Call for Help. “Rust in my sink?”

Kitchen-Sink_20071128_1193I received an email last week from someone who found my email address on the ANO/Eclipse Stainless Blog.

The problem: He said he had rust in pin points on his sink. He told me that his contractor used an unidentified white powder to remove the spots but they came back. He also said he has a number of scratches in the sink. I asked him what kind of finish he had and he replied a sating finish.

The diagnosis and fix: small pin points of rust can come from a number of sources. At first I suspected the cause was “metal dust” left over from the manufacturing and fabrication process. During the manufacturing of the sink and the fabrication of the countertop there are a lot of processes that involve grinding, sawing and polishing. These processes produce metal dust from saw blades and grinders. This dust can settle on the sink and be unnoticed until the sink is used and the metal dust is exposed to  water. The metal dust then rusts and shows up as pin points. If this is the cause a good cleaning by Barkeepers Friend or similar cleanser normal removes the spots. Spots from metal dust do not return.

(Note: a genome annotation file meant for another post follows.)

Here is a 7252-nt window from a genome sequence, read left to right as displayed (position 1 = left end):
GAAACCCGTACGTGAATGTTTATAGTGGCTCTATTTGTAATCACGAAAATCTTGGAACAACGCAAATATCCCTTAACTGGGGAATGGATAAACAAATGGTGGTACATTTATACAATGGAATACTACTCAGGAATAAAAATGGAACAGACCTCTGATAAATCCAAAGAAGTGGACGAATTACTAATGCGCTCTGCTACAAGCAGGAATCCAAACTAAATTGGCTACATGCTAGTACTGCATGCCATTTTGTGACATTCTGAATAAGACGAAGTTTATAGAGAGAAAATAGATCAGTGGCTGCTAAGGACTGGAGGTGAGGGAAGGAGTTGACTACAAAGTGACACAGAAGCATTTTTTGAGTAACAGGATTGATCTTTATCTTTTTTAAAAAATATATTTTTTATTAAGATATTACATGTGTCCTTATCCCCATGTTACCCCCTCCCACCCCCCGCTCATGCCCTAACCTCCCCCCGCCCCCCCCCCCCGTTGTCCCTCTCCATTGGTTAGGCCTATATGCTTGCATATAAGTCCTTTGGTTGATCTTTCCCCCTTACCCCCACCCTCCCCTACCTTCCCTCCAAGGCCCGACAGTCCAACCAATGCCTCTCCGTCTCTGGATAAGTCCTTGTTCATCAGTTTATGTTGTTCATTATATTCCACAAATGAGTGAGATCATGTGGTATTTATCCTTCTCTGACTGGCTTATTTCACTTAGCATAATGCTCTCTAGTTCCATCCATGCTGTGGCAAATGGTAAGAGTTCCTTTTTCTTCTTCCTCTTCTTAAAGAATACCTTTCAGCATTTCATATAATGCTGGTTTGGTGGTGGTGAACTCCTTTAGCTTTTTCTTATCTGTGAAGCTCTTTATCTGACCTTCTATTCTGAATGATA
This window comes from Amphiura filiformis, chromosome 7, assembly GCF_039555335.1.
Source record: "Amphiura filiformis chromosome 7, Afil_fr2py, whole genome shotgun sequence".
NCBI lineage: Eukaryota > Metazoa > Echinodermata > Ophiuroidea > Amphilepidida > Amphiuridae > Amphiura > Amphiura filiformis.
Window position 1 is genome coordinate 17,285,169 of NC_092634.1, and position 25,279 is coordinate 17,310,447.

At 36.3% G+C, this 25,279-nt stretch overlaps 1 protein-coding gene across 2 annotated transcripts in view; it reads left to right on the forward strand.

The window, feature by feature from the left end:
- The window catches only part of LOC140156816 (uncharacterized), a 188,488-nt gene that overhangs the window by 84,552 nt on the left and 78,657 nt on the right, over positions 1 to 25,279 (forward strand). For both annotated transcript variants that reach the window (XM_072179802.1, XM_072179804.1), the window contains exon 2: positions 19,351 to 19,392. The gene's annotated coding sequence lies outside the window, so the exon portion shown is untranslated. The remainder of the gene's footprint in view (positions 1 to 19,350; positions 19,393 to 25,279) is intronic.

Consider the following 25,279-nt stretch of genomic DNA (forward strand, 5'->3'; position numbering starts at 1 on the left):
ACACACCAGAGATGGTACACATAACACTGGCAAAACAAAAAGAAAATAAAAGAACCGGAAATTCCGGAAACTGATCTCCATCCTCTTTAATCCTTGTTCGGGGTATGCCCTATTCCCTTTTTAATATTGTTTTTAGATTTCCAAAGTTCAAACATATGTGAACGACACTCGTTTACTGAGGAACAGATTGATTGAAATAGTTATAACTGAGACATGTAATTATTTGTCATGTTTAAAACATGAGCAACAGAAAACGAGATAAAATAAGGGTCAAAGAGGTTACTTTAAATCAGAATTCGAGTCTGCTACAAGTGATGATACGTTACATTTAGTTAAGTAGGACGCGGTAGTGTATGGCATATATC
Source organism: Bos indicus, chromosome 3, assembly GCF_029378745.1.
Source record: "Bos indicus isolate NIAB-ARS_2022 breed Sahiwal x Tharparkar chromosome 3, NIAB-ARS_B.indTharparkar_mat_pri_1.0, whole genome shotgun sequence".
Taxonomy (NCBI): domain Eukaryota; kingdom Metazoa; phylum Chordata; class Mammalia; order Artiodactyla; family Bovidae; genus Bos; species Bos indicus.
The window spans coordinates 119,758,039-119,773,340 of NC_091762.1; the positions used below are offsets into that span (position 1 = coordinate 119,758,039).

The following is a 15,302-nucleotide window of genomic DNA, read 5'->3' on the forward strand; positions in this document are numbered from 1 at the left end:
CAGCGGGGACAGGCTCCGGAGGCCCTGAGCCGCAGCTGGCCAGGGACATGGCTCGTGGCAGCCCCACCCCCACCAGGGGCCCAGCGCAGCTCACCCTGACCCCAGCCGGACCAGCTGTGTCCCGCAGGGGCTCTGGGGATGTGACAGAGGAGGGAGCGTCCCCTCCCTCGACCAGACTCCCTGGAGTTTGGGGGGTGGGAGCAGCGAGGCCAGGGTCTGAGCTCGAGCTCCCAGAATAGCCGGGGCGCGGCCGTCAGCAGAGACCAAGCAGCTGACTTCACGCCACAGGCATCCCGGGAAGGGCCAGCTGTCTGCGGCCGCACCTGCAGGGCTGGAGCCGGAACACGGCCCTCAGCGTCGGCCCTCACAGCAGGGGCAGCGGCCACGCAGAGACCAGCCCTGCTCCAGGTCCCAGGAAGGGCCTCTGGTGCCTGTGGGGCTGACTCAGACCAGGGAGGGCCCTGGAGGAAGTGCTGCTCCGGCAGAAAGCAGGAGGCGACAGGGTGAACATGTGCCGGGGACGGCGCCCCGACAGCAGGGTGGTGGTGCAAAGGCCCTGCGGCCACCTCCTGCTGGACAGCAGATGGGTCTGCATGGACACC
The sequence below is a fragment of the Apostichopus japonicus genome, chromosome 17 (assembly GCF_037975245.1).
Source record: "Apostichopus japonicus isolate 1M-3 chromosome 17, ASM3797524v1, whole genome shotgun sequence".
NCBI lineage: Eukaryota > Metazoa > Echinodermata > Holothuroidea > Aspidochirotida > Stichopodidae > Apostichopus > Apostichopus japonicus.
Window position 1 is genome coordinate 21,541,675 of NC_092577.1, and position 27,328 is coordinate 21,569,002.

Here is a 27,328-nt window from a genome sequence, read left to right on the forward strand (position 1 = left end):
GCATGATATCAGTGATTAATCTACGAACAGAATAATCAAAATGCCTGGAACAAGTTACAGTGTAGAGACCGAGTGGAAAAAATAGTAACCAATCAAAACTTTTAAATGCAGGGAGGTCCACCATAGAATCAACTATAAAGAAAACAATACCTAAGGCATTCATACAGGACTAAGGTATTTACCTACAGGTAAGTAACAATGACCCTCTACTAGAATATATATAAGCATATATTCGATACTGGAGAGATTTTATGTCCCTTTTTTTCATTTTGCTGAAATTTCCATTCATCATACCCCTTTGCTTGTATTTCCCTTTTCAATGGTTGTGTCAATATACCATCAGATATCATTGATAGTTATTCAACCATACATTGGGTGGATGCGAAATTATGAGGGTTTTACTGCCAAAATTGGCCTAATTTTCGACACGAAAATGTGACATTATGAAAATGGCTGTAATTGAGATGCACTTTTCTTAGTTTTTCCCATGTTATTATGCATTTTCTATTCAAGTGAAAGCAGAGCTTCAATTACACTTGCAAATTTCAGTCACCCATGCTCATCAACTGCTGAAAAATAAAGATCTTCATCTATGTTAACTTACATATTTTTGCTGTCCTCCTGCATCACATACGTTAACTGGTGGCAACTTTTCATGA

Another cause of rust spots is the water supply. If water with a high iron content is left in the sink to dry it can leave behind residue. Usually these spots are larger than just pin points. Rust spots from this source can also be cleaned with a stainless steel cleanser. They will return unless the iron is removed from the water supply. It helps to dry the sink after every use. Rust from water supply will tend to reappear in a different place in the sink each time.

Rust can also come from metal objects left in a wet sink. It is not the sink that is rusting but the metal object; can, screwdriver, screws, etc.   This is surface rust and can usually be easily removed. It will only reappear if the source of the rust was not removed.

Stainless steel sinks should not rust.  Stainless steel is defined as 11% chromium and will not rust (it can stain, however.) Stainless steel sinks at typically made with 18% chromium. There can be iron impurities in the stainless steel that rust. These impurities will continue to rust and the sink needs to be replace.

I have also seen some of the older three piece sinks rust where the bowl meets the top plate where they are welded together. It is the weld not the stainless steel that is rusting. These sinks need to be replaced as well.

Unfortunately if you need to replace a sink you usually need to replace it with the same brand sink as most manufacturers have a unique cut out in the top for the sink. It is better to make sure you have a high quality sink in your top.

In the next article we will discuss scratches in stainless steel sinks.

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